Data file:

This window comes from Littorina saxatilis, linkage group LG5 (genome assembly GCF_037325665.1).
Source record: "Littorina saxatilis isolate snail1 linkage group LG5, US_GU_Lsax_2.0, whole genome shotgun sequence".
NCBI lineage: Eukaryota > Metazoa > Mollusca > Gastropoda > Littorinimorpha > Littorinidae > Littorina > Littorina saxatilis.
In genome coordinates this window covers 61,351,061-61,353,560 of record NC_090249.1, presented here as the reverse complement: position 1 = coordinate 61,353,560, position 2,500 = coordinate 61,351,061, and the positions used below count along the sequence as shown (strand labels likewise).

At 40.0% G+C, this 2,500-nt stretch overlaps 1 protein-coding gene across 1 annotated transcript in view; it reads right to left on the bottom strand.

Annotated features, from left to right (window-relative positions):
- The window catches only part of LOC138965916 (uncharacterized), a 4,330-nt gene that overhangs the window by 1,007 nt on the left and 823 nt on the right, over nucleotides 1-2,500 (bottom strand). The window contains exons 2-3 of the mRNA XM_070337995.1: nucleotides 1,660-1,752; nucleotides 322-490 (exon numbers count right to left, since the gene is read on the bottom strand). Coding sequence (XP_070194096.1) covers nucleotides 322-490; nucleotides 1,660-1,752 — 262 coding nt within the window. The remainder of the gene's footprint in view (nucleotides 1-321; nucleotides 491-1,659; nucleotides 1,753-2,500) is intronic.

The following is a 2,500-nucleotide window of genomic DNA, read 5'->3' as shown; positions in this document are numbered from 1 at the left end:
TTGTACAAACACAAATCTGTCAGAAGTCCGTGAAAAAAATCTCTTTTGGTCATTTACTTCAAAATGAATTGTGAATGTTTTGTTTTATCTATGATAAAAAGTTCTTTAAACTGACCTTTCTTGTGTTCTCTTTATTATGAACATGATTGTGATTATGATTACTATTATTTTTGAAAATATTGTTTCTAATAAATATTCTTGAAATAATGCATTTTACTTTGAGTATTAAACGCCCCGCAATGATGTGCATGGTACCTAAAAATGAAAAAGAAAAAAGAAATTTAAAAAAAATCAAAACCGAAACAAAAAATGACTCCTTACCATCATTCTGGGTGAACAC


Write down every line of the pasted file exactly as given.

This window comes from Littorina saxatilis, linkage group LG5 (genome assembly GCF_037325665.1).
Source record: "Littorina saxatilis isolate snail1 linkage group LG5, US_GU_Lsax_2.0, whole genome shotgun sequence".
NCBI lineage: Eukaryota > Metazoa > Mollusca > Gastropoda > Littorinimorpha > Littorinidae > Littorina > Littorina saxatilis.
In genome coordinates this window covers 61,351,061-61,353,560 of record NC_090249.1, presented here as the reverse complement: position 1 = coordinate 61,353,560, position 2,500 = coordinate 61,351,061, and the positions used below count along the sequence as shown (strand labels likewise).

At 40.0% G+C, this 2,500-nt stretch overlaps 1 protein-coding gene across 1 annotated transcript in view; it reads right to left on the bottom strand.

Annotated features, from left to right (window-relative positions):
- The window catches only part of LOC138965916 (uncharacterized), a 4,330-nt gene that overhangs the window by 1,007 nt on the left and 823 nt on the right, over nucleotides 1-2,500 (bottom strand). The window contains exons 2-3 of the mRNA XM_070337995.1: nucleotides 1,660-1,752; nucleotides 322-490 (exon numbers count right to left, since the gene is read on the bottom strand). Coding sequence (XP_070194096.1) covers nucleotides 322-490; nucleotides 1,660-1,752 — 262 coding nt within the window. The remainder of the gene's footprint in view (nucleotides 1-321; nucleotides 491-1,659; nucleotides 1,753-2,500) is intronic.

The following is a 2,500-nucleotide window of genomic DNA, read 5'->3' as shown; positions in this document are numbered from 1 at the left end:
TTGTACAAACACAAATCTGTCAGAAGTCCGTGAAAAAAATCTCTTTTGGTCATTTACTTCAAAATGAATTGTGAATGTTTTGTTTTATCTATGATAAAAAGTTCTTTAAACTGACCTTTCTTGTGTTCTCTTTATTATGAACATGATTGTGATTATGATTACTATTATTTTTGAAAATATTGTTTCTAATAAATATTCTTGAAATAATGCATTTTACTTTGAGTATTAAACGCCCCGCAATGATGTGCATGGTACCTAAAAATGAAAAAGAAAAAAGAAATTTAAAAAAAATCAAAACCGAAACAAAAAATGACTCCTTACCATCATTCTGGGTGAACAC